American Optimist Mourned in Moscow
Slaying of Forbes Editor Reflects Old Ways of a Society He Hoped Was Changing
By Peter Baker and Susan B. Glasser
Washington Post Foreign Service
Thursday, July 15, 2004; Page A14
MOSCOW, July 14 -- As he lay bleeding on the street from four bullet wounds to the chest, American journalist Paul Klebnikov struggled to breathe. The first ambulance that showed up, according to a witness, couldn't give him oxygen because it didn't have any.
When medics brought him to a hospital, the gate was locked and the ambulance had to wait. When they tried to take Klebnikov to an operating room, the witness said, the elevator broke down. It took at least 10 minutes for a repairman to get it going again. By the time the elevator door opened, a medic had declared Klebnikov dead.
In the end, the Russia that Paul Klebnikov loved, the country of his ancestors and of the future he hoped to build here with his family, would prove to be his demise. Friends say that when he came to Moscow six months ago, he was filled with optimism about a place changing for the better. Yet he fell victim to the many ways it has not changed -- struck down in a city where business disputes are still often solved by hired gunmen and state agencies are ill-equipped to come to the rescue of those in need.
"We all felt, including Paul, that they're no longer hiring assassins in Russia, they're hiring lawyers to settle their disputes," said Boris Jordan, a Russian American investment banker and close friend of Klebnikov's. "The fact is, that doesn't seem to be the case."
Klebnikov, 41, was a longtime investigative reporter and editor at Forbes magazine who launched its Russian edition in April. He was memorialized Wednesday at the Cathedral of Christ the Savior, a symbol of the Russian rebirth he hoped to chronicle. At the service in the vast church near the Kremlin, torn down by the dictator Joseph Stalin and rebuilt after the fall of communism, mourners knelt before his open coffin, crossed themselves and kissed him goodbye.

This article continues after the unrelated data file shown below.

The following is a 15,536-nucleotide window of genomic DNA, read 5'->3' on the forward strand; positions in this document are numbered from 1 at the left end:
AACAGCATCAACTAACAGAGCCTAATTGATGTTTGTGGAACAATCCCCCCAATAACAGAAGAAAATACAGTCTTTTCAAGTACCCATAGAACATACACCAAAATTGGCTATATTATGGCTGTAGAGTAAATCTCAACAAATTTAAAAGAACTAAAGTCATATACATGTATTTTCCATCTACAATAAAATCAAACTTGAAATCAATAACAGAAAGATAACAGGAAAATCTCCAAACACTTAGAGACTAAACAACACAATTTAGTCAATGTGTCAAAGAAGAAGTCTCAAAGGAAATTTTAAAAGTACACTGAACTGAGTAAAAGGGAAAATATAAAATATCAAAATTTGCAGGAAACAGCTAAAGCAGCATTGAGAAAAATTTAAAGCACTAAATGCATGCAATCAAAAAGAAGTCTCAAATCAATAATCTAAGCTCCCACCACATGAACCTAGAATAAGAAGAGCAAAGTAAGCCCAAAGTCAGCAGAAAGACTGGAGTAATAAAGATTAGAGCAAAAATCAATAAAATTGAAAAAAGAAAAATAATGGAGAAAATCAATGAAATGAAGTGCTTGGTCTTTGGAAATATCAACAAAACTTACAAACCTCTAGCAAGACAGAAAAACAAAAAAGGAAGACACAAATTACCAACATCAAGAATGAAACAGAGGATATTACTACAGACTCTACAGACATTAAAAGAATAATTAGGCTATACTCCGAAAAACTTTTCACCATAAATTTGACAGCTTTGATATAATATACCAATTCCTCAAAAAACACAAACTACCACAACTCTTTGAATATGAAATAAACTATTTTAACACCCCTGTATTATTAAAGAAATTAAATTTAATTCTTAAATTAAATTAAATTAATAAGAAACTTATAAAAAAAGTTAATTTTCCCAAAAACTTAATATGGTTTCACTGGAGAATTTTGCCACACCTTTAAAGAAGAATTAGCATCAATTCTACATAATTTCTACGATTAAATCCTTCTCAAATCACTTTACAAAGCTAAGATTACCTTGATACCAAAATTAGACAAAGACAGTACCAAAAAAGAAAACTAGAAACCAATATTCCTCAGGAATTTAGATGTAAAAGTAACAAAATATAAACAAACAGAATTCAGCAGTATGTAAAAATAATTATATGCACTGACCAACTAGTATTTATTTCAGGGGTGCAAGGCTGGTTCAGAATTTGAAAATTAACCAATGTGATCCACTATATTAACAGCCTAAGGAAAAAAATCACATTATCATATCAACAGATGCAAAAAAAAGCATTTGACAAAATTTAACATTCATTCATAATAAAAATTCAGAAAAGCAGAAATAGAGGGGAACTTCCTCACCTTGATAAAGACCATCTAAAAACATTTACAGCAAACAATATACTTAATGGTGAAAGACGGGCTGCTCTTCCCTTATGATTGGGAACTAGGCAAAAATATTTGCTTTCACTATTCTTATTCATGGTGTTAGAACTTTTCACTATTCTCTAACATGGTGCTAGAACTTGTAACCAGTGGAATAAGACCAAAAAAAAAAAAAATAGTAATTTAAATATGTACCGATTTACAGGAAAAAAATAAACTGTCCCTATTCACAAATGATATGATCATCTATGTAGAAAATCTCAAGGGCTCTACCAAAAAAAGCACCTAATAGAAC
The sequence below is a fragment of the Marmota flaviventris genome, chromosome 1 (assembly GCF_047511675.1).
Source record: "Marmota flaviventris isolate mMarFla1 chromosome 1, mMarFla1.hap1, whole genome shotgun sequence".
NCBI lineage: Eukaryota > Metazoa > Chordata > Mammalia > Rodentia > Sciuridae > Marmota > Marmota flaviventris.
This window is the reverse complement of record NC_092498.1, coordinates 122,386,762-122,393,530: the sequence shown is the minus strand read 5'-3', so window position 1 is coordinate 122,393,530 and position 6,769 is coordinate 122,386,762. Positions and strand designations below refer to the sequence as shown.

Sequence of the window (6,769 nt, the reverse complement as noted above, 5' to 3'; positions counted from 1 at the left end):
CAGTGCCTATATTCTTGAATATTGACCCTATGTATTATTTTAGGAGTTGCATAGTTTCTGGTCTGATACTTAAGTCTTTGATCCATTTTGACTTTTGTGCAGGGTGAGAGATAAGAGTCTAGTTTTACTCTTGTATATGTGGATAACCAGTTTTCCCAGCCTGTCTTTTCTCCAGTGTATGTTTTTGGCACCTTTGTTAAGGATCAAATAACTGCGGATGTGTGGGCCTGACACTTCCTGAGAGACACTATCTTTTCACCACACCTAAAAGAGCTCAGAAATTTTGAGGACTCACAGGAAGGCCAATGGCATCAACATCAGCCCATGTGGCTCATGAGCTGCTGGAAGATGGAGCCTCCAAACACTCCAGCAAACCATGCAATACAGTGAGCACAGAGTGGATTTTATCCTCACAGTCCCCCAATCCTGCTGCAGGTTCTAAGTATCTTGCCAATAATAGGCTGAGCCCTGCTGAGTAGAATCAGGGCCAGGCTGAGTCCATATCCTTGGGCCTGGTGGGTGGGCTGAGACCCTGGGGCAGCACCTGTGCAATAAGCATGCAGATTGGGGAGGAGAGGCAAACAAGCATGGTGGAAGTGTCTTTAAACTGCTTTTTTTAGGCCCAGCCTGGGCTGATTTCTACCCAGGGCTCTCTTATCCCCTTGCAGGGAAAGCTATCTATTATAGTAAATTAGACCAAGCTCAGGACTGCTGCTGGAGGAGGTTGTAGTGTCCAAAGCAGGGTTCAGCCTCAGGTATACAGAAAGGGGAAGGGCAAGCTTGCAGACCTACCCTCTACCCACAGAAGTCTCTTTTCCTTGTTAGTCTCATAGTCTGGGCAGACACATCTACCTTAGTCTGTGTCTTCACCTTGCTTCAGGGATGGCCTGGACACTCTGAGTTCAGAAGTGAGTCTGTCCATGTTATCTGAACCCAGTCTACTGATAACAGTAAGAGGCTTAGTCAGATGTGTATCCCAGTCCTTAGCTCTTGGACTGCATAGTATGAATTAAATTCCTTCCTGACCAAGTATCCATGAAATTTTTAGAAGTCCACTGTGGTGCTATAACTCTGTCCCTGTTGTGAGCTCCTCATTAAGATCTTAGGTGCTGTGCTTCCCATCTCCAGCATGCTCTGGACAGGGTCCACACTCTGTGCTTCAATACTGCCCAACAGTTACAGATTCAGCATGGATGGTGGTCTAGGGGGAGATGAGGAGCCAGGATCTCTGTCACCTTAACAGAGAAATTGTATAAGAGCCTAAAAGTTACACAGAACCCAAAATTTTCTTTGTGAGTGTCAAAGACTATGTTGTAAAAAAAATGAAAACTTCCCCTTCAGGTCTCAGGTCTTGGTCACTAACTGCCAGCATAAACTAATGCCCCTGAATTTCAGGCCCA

Russian investigators have made no arrests in the Friday night killing, the first murder of an American journalist in the post-Soviet era and the first contract-style slaying of an American in Moscow in eight years.
Klebnikov's two older brothers said Wednesday that Russia could validate their dead sibling's faith in the country by finding his killers. "This is a wonderful opportunity for the Russian government to show the world it has turned the corner," Michael Klebnikov said at a news conference at the U.S. Embassy. "They have every incentive to demonstrate their competence."
The surviving Klebnikov brothers, Michael and Peter, dressed in identical black suits, spoke the fluent Russian of an exile family that never lost its connections here. Their family traces its history in Russia back 500 years, and Michael compared Paul to their illustrious ancestor, Ivan Pouschine, who was a friend of the poet Alexander Pushkin and was exiled to Siberia for his role in the failed 1825 rebellion known as the Decembrist uprising .
Paul Klebnikov, a graduate of Phillips Exeter Academy in New Hampshire, Yale University and the London School of Economics, spent much of his career reporting on Russia, often exploring the secretive world where money, power and violence intersect in the new Russia.
He became known for his exposés on the tycoons who emerged from the often corrupt and bloody introduction of capitalism in the 1990s. But lately, he had taken a more optimistic view. "He felt that the time of buccaneer capitalism had ended," Peter Klebnikov said.
Some admirers wondered whether that played into his downfall. "He was a Russian romantic," Boris Nemtsov, a pro-market political leader, said as he left the service. "Maybe he was too idealistic."
Nemtsov said President Vladimir Putin had ushered in a new era in which attacks on journalists have become increasingly common. "This is Putin capitalism, not bandit," he said. "This is KGB capitalism. Fourteen journalists were killed in Putin's time. They hate independence of press."
Vladimir Ustinov, Russia's prosecutor general, has taken over the investigation and attended Wednesday's service. But Putin has made no public comment on Klebnikov's death and, according to the family, sent no private condolences.
A Kremlin spokesman, Dmitri Peskov, said Putin was "very sorry, and the fact that the case was taken by the prosecutor general shows that Russian authorities are paying a lot of attention to it."
© 2004 The Washington Post Company
Michael, right, and Peter Klebnikov kneel at the memorial service in Moscow for their brother Paul, who was shot four times on Friday after leaving work. Standing at center with a candle is U.S. Ambassador Alexander Vershbow.
(Mikhail Metzel -- AP)